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Nelson Mandela International Day: Kenya Messages

Official messages from the Commissioner General, Kenya Prisons Service, Mr. Wycliffe O. Ogallo, and Dr. Amado Philip de Andrés, UNODC Regional Representative for Eastern Africa.

Nairobi, 18 July 2020

Commissioner General, Kenya Prisons Service, Mr. Wycliffe O. Ogallo, OGW, EBS, CBS:

Kenya Prisons Service joins the world to commemorate the Nelson Mandela International Day. The Service uses today's occasion to draw attention to the more than 10 million prisoners worldwide as well as to the work of those entrusted with their safe, secure and humane custody.

Whilst we all know that the Late Nelson Mandela spent a significant period of his life in Prison, less known is the great extent to which his life in prison epitomized and influenced the management of prisons around the world through the renaming of international Minimum Rules for the Treatment of Prisoners as the Nelson Mandela Rules.

The compliance to the Nelson Mandela Rules is overseen by the United Nations Office on Drugs and Crime – UNODC – and guides and ensures best practices in the management and treatment of prisoners. I call on all penal institutions globally to join hands with the UNODC in ensuring that the Nelson Mandela Rules make a difference to the lives of prisoners.

As much as the Nelson Mandela Rules are about safeguarding fundamental human rights and dignity of those behind bars, most importantly they advocate for the security and well-being of humanity. Investment in crime prevention results to reduce re-offending, public safety and enhanced social rehabilitation. Consequently, the Service in its daily execution of its mandate takes great cognizance of the fact that the vast majority of prisoners will eventually return to the society. The Service will always strive to apply these international standards in the management of our penal institutions.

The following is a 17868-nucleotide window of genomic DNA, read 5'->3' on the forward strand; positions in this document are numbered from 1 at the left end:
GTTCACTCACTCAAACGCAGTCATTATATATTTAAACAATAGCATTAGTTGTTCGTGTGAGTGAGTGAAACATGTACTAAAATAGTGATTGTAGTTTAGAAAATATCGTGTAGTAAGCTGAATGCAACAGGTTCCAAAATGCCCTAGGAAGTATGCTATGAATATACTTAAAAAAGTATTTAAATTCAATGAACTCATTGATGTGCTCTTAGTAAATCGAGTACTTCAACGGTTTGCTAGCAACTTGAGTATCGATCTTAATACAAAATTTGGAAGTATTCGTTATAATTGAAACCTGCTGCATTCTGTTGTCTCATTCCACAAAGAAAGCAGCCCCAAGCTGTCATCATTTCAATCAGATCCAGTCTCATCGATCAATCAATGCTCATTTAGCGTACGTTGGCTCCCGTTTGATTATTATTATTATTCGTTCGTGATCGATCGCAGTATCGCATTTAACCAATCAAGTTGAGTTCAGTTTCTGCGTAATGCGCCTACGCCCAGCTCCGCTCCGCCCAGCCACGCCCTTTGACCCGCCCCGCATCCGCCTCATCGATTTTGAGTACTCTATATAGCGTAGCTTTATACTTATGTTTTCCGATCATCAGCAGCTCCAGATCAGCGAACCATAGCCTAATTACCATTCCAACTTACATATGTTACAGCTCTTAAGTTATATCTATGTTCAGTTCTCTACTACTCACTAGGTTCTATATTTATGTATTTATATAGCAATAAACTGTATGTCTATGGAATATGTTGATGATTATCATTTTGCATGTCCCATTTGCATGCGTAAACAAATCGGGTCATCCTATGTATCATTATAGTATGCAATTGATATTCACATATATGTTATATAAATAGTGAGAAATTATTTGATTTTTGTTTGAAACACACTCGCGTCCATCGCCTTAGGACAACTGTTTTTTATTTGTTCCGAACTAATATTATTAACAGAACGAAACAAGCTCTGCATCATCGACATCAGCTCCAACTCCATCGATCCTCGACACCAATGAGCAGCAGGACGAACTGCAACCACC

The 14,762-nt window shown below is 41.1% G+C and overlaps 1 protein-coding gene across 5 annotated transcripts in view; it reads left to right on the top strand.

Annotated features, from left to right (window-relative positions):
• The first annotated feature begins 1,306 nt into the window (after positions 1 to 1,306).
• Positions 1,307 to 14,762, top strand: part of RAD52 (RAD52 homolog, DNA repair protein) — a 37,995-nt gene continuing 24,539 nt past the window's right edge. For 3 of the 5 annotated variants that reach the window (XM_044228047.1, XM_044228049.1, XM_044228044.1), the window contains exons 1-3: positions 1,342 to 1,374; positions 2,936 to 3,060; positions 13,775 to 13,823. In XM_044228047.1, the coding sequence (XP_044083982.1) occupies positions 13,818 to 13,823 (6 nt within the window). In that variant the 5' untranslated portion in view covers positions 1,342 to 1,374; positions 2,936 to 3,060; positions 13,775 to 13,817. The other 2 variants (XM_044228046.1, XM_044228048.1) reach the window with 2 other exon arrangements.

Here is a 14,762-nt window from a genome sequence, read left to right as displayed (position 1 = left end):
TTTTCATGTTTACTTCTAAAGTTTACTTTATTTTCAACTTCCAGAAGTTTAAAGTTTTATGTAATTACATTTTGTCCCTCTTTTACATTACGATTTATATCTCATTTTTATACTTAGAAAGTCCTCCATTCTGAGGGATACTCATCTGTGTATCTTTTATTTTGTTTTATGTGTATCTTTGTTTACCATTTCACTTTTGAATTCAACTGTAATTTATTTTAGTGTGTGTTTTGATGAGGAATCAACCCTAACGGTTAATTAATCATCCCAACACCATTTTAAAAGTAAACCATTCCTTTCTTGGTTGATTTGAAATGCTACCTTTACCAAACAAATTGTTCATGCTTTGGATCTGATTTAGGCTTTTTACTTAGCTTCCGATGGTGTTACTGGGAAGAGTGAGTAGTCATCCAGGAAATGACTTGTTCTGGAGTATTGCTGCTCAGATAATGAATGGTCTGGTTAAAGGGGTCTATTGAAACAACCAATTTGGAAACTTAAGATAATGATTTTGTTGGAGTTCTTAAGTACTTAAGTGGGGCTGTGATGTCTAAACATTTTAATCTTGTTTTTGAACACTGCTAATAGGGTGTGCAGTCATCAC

As it is globally, the unprecedented challenges of COVID-19 have posed unguided challenge to Kenya Prisons Service. As we monitor and respond to the situation, I am pleased to note that we have managed to fortify the 44,000 confined vulnerable prisoners against COVID-19 infiltration.

Notwithstanding the protocols by the service and enhanced by the Ministry of Health, the Nelson Mandela Rules remains buoyancy towards the handling and treatment of prisoners. In effect, the service has taken all-around effective measures to combat the spread of this virus by establishing quarantine and isolation facilities in all the 129 penal institutions. Temperature detection, hand sanitization and washing have been in cultured for inmates, staff and their families.

To be proactive and preventive, the service has suspended visits to its penal institutions, Youth Corrective Centers and all Borstal Institutions. These notwithstanding, we have put in place contingency plans for inmates to keep in touch with their loved ones through the use of mobile phones. Together with our valuable development partners, we will continue adjusting our contingency and preparedness measures to protect the prison populace which is confined and thus vulnerable against the virus.

On behalf of Kenya Prisons Service, I thank both state and non-state actors for their long-standing and unwavering support, especially at this time of heightened need. Equally, I salute the work of prison staff and the important social service they provide, especially during these testing time of the COVID-19 pandemic.